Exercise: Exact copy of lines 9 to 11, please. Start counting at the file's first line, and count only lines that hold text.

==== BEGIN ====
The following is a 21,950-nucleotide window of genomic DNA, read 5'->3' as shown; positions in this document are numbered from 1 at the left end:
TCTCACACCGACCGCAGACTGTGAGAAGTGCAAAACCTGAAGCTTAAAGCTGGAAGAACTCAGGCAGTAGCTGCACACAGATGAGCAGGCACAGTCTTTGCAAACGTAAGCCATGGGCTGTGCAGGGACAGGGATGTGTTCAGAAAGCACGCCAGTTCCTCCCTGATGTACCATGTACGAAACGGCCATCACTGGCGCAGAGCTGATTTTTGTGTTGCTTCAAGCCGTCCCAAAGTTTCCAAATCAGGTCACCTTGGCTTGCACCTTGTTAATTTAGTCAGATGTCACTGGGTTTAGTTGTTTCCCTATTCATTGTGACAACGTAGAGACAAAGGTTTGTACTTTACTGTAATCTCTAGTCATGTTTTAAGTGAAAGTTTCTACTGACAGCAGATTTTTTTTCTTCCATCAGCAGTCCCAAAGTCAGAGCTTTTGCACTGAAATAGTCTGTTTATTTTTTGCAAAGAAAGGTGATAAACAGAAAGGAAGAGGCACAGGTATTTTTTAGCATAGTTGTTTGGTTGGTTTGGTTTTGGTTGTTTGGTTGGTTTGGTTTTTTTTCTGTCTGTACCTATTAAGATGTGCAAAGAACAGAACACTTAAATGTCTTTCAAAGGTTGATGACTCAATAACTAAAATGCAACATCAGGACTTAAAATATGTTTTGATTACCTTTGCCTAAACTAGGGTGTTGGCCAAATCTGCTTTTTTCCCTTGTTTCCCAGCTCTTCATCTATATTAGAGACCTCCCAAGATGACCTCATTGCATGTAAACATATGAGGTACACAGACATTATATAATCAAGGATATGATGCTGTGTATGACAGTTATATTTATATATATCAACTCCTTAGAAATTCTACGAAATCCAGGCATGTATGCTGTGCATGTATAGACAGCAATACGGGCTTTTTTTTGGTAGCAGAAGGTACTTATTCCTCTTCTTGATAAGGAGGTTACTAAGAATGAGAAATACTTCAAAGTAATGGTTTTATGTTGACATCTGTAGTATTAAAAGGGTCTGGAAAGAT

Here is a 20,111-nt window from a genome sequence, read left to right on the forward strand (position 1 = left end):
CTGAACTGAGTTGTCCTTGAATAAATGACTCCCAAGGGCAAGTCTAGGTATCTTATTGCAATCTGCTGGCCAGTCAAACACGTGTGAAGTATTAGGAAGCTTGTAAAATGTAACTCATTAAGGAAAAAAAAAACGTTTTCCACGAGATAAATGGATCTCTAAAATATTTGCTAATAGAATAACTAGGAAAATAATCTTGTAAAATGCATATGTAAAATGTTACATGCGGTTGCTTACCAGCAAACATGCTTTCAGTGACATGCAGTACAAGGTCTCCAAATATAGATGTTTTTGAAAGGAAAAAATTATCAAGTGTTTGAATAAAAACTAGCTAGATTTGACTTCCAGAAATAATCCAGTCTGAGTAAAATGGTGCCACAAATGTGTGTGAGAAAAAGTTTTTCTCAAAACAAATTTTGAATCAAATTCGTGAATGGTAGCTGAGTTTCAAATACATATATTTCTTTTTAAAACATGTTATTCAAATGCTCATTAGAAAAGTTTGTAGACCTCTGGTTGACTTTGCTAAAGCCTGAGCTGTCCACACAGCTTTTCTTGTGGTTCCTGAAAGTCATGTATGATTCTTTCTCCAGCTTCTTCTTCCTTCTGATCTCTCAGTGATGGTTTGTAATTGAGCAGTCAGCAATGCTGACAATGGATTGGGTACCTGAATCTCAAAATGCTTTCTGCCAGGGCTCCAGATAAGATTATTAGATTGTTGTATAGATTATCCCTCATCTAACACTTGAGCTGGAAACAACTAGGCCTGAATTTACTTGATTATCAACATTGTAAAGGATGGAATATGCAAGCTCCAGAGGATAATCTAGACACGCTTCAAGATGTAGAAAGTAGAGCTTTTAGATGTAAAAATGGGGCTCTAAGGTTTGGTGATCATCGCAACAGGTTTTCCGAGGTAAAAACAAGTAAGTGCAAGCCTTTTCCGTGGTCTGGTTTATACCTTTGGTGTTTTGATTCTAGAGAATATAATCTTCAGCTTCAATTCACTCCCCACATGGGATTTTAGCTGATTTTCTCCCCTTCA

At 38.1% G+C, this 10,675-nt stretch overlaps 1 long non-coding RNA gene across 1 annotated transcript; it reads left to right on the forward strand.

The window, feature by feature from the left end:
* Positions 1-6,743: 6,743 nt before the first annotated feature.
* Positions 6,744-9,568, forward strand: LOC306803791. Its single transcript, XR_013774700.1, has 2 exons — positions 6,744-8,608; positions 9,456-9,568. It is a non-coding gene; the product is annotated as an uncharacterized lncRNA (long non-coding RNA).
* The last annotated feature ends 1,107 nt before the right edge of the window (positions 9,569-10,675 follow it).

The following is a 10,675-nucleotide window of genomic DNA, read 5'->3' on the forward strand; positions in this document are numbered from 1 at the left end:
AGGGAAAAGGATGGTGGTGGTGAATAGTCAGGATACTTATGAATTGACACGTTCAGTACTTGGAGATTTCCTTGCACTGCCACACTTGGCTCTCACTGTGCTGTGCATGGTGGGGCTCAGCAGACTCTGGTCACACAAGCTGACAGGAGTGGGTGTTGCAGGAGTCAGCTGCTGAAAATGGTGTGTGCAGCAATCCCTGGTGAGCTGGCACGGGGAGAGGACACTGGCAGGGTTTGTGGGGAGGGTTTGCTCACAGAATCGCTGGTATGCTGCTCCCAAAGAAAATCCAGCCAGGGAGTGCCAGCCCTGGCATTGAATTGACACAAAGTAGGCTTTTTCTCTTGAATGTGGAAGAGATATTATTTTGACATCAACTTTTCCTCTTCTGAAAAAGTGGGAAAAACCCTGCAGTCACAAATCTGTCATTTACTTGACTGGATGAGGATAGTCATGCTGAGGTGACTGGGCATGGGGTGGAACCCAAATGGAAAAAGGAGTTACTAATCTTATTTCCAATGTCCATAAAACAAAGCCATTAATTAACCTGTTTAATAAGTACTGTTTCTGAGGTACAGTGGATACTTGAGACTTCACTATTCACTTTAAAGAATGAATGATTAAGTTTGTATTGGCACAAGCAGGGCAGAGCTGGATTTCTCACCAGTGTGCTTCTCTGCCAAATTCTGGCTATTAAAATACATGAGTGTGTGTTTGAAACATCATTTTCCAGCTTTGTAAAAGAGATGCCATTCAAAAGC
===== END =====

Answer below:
* The last annotated feature ends 1,107 nt before the right edge of the window (positions 9,569-10,675 follow it).

The following is a 10,675-nucleotide window of genomic DNA, read 5'->3' on the forward strand; positions in this document are numbered from 1 at the left end:
AGGGAAAAGGATGGTGGTGGTGAATAGTCAGGATACTTATGAATTGACACGTTCAGTACTTGGAGATTTCCTTGCACTGCCACACTTGGCTCTCACTGTGCTGTGCATGGTGGGGCTCAGCAGACTCTGGTCACACAAGCTGACAGGAGTGGGTGTTGCAGGAGTCAGCTGCTGAAAATGGTGTGTGCAGCAATCCCTGGTGAGCTGGCACGGGGAGAGGACACTGGCAGGGTTTGTGGGGAGGGTTTGCTCACAGAATCGCTGGTATGCTGCTCCCAAAGAAAATCCAGCCAGGGAGTGCCAGCCCTGGCATTGAATTGACACAAAGTAGGCTTTTTCTCTTGAATGTGGAAGAGATATTATTTTGACATCAACTTTTCCTCTTCTGAAAAAGTGGGAAAAACCCTGCAGTCACAAATCTGTCATTTACTTGACTGGATGAGGATAGTCATGCTGAGGTGACTGGGCATGGGGTGGAACCCAAATGGAAAAAGGAGTTACTAATCTTATTTCCAATGTCCATAAAACAAAGCCATTAATTAACCTGTTTAATAAGTACTGTTTCTGAGGTACAGTGGATACTTGAGACTTCACTATTCACTTTAAAGAATGAATGATTAAGTTTGTATTGGCACAAGCAGGGCAGAGCTGGATTTCTCACCAGTGTGCTTCTCTGCCAAATTCTGGCTATTAAAATACATGAGTGTGTGTTTGAAACATCATTTTCCAGCTTTGTAAAAGAGATGCCATTCAAAAGC